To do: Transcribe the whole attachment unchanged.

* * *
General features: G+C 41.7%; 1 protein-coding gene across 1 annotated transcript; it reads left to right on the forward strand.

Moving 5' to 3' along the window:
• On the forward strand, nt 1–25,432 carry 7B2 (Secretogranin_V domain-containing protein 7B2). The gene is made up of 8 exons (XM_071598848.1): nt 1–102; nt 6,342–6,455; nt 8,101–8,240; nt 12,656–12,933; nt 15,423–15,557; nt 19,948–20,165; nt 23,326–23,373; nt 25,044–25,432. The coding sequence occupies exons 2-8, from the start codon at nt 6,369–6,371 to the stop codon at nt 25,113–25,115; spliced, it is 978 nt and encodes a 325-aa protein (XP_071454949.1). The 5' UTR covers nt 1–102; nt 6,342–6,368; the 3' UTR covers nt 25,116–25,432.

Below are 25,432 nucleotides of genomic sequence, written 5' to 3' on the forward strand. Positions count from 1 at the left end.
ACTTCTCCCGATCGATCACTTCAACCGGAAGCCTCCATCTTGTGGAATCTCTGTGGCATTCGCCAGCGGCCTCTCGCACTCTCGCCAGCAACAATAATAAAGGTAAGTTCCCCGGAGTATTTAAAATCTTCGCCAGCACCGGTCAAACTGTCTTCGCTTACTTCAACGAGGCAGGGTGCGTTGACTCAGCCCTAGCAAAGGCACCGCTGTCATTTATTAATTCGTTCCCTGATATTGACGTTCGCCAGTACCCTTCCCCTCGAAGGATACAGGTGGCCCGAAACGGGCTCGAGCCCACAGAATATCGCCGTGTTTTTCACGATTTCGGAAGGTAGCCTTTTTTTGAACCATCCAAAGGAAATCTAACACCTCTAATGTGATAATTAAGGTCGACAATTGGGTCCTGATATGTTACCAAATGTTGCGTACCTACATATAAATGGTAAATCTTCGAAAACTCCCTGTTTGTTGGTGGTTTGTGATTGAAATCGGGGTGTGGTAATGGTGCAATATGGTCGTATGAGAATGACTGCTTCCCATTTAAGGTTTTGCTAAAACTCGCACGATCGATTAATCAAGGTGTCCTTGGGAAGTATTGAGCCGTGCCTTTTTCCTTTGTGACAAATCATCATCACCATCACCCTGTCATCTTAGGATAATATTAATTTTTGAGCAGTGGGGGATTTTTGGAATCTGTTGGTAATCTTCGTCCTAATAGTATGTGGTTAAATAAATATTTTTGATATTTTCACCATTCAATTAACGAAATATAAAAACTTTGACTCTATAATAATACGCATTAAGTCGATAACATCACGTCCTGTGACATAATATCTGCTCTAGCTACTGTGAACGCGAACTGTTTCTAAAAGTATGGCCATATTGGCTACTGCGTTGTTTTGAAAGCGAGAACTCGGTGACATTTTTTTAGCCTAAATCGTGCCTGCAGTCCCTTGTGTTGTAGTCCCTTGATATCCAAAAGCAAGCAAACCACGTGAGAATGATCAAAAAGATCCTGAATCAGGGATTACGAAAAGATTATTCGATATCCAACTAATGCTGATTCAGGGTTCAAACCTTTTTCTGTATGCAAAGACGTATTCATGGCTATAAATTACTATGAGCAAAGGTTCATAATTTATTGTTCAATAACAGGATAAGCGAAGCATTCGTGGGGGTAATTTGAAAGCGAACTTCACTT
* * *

General features: G+C 41.7%; 1 protein-coding gene across 1 annotated transcript; it reads left to right on the forward strand.

Moving 5' to 3' along the window:
• On the forward strand, nt 1–25,432 carry 7B2 (Secretogranin_V domain-containing protein 7B2). The gene is made up of 8 exons (XM_071598848.1): nt 1–102; nt 6,342–6,455; nt 8,101–8,240; nt 12,656–12,933; nt 15,423–15,557; nt 19,948–20,165; nt 23,326–23,373; nt 25,044–25,432. The coding sequence occupies exons 2-8, from the start codon at nt 6,369–6,371 to the stop codon at nt 25,113–25,115; spliced, it is 978 nt and encodes a 325-aa protein (XP_071454949.1). The 5' UTR covers nt 1–102; nt 6,342–6,368; the 3' UTR covers nt 25,116–25,432.

Below are 25,432 nucleotides of genomic sequence, written 5' to 3' on the forward strand. Positions count from 1 at the left end.
ACTTCTCCCGATCGATCACTTCAACCGGAAGCCTCCATCTTGTGGAATCTCTGTGGCATTCGCCAGCGGCCTCTCGCACTCTCGCCAGCAACAATAATAAAGGTAAGTTCCCCGGAGTATTTAAAATCTTCGCCAGCACCGGTCAAACTGTCTTCGCTTACTTCAACGAGGCAGGGTGCGTTGACTCAGCCCTAGCAAAGGCACCGCTGTCATTTATTAATTCGTTCCCTGATATTGACGTTCGCCAGTACCCTTCCCCTCGAAGGATACAGGTGGCCCGAAACGGGCTCGAGCCCACAGAATATCGCCGTGTTTTTCACGATTTCGGAAGGTAGCCTTTTTTTGAACCATCCAAAGGAAATCTAACACCTCTAATGTGATAATTAAGGTCGACAATTGGGTCCTGATATGTTACCAAATGTTGCGTACCTACATATAAATGGTAAATCTTCGAAAACTCCCTGTTTGTTGGTGGTTTGTGATTGAAATCGGGGTGTGGTAATGGTGCAATATGGTCGTATGAGAATGACTGCTTCCCATTTAAGGTTTTGCTAAAACTCGCACGATCGATTAATCAAGGTGTCCTTGGGAAGTATTGAGCCGTGCCTTTTTCCTTTGTGACAAATCATCATCACCATCACCCTGTCATCTTAGGATAATATTAATTTTTGAGCAGTGGGGGATTTTTGGAATCTGTTGGTAATCTTCGTCCTAATAGTATGTGGTTAAATAAATATTTTTGATATTTTCACCATTCAATTAACGAAATATAAAAACTTTGACTCTATAATAATACGCATTAAGTCGATAACATCACGTCCTGTGACATAATATCTGCTCTAGCTACTGTGAACGCGAACTGTTTCTAAAAGTATGGCCATATTGGCTACTGCGTTGTTTTGAAAGCGAGAACTCGGTGACATTTTTTTAGCCTAAATCGTGCCTGCAGTCCCTTGTGTTGTAGTCCCTTGATATCCAAAAGCAAGCAAACCACGTGAGAATGATCAAAAAGATCCTGAATCAGGGATTACGAAAAGATTATTCGATATCCAACTAATGCTGATTCAGGGTTCAAACCTTTTTCTGTATGCAAAGACGTATTCATGGCTATAAATTACTATGAGCAAAGGTTCATAATTTATTGTTCAATAACAGGATAAGCGAAGCATTCGTGGGGGTAATTTGAAAGCGAACTTCACTT